Models and Theories in Human-Computer Interaction/Working hard (or hardly working) in a collective wiki effort
Working hard (or hardly working) in a collective wiki effort (Cindy Marinak)
WikiBook’s support of distributed users and ability to externalize representation (Carroll, 2003) effectively provides "transparency" of a collaborative computer-mediated interface in enabling human(s)-human(s) interaction. However, motivation to contribute may be deterred based on a set of factors related to Karau and Williams’ theory of collective effort.
The theory of collective effort highlights two motivational problems, social loafing and social pressure. According to HCI Models, Theories, and Frameworks, social loafing is a phenomenon describing the degradation of individual productivity and contributions when working with a group. Social loafing may be reduced when contributions are identifiable. The downside of knowing the contributor’s identity is the potential for censorship and volume of shared data based on social pressure. (Carroll, 2003) How might the individual be judged by the group?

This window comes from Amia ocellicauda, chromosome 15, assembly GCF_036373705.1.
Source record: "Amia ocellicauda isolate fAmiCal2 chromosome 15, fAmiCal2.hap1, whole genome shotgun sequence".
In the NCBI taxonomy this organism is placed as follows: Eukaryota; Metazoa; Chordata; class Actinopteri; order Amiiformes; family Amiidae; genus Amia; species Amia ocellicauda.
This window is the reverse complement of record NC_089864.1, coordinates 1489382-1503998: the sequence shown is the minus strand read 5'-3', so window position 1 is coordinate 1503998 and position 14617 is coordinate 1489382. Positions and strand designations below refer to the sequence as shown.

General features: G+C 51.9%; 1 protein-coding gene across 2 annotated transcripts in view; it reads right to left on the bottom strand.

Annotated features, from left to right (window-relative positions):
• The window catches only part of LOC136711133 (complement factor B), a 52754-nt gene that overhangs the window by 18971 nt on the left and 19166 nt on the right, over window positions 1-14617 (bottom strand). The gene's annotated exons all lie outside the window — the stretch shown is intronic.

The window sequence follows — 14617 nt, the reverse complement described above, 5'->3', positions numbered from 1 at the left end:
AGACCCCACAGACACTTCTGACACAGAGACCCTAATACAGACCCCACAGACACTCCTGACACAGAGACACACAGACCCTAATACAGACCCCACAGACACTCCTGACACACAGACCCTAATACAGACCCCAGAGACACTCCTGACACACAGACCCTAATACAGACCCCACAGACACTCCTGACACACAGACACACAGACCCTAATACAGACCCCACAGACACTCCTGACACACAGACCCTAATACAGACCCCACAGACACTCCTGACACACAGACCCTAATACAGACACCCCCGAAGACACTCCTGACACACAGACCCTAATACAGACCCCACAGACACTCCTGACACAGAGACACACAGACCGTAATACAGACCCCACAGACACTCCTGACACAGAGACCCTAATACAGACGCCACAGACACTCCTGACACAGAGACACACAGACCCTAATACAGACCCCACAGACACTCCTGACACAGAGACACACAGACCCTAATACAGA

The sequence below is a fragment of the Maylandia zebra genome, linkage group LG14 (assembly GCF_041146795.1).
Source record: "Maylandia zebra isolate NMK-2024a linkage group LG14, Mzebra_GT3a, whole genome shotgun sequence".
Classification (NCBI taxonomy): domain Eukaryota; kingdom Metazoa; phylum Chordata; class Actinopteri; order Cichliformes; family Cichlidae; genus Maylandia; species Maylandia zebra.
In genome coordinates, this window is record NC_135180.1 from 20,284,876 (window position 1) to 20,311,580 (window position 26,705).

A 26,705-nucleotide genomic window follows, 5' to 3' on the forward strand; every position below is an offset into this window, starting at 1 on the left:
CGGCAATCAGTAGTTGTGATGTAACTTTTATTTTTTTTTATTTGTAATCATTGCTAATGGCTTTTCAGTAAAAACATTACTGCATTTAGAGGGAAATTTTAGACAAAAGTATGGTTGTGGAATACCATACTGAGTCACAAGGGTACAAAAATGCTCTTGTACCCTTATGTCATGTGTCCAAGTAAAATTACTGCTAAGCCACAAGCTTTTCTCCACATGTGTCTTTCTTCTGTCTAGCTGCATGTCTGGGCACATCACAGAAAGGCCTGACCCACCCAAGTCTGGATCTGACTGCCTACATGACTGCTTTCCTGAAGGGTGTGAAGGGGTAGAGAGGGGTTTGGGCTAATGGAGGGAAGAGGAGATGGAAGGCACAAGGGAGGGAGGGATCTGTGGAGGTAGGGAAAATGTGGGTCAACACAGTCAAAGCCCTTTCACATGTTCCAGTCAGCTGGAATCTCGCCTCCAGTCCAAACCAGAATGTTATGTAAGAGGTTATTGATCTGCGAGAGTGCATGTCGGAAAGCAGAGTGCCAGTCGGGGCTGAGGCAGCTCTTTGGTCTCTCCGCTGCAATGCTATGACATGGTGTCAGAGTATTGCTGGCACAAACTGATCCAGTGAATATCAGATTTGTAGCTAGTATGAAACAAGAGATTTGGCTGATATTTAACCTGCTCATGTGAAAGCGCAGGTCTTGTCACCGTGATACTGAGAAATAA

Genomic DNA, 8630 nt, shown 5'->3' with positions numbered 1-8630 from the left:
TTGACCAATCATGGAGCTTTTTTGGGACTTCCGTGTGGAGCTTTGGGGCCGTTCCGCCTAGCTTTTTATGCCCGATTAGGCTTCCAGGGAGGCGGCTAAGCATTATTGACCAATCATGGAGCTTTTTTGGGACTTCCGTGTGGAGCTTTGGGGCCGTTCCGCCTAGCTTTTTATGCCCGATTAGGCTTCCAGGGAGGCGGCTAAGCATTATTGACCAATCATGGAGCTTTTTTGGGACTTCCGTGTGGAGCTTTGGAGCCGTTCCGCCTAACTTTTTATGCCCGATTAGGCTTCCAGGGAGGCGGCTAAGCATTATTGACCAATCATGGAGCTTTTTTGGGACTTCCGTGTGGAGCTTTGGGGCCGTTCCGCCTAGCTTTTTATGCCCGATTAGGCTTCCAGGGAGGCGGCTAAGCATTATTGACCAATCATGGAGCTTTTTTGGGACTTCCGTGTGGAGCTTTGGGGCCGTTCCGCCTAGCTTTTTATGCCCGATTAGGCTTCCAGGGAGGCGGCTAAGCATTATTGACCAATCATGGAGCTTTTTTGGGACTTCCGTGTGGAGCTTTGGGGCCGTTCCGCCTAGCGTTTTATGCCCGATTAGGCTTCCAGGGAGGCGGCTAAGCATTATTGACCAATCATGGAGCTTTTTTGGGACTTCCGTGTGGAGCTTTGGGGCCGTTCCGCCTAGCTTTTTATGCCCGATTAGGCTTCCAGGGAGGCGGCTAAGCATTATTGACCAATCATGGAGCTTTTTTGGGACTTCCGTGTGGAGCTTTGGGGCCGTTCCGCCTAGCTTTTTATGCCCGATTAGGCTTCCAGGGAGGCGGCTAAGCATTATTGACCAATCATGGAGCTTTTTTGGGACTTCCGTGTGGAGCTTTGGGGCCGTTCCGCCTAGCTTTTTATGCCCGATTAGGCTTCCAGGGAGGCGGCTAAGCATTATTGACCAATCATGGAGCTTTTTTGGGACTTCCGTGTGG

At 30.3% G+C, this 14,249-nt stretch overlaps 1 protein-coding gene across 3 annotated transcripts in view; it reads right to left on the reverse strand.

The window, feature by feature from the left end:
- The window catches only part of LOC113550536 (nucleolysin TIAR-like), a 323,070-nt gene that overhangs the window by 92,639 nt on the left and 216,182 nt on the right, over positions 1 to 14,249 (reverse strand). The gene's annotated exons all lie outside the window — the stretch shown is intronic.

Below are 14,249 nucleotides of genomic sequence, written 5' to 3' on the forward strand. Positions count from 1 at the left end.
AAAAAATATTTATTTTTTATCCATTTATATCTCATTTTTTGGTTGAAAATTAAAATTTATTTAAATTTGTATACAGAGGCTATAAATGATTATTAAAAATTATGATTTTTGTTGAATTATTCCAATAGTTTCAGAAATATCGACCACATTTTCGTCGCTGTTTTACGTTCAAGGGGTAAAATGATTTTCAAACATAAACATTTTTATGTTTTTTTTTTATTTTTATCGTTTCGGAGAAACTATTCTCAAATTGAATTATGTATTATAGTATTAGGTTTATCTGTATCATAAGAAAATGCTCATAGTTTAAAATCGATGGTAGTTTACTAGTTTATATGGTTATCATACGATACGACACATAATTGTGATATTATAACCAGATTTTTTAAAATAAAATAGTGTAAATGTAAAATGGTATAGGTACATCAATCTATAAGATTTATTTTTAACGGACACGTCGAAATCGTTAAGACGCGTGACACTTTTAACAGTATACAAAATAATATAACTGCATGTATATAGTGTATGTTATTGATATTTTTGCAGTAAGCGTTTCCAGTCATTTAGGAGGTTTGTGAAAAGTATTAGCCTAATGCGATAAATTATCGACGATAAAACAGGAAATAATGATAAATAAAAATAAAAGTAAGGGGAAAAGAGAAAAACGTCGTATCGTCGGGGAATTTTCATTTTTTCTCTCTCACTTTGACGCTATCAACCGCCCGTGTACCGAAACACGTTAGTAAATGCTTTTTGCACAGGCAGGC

While social loafing and social pressure are potential deterrents, I believe knowing an individual’s contributions provides accountability; ideally, it promotes more balanced contributions from individual group members, particularly in environments where face-to-face context is not possible due to a team’s composition. For instance, many companies are comprised of offshore teams and/or remote employees. The distributed workforce (often across multiple time zones) requires additional ways of coordinating efforts and communicating shared ideas and processes. While these team members may have a window of time each day to exchange ideas via applications like WebEx or personal communicator, additional tools are necessary to support a productive environment.
When there is positive group synergy, team goals are clearly conveyed, and individuals are encouraged to contribute, wikis may provide a transparent and collaborative central location for communicating ideas and processes.
Works Cited Carroll, J. M. (2003). HCI Models, Theories, and Frameworks. San Francisco: Morgan Kaufmann Publishers.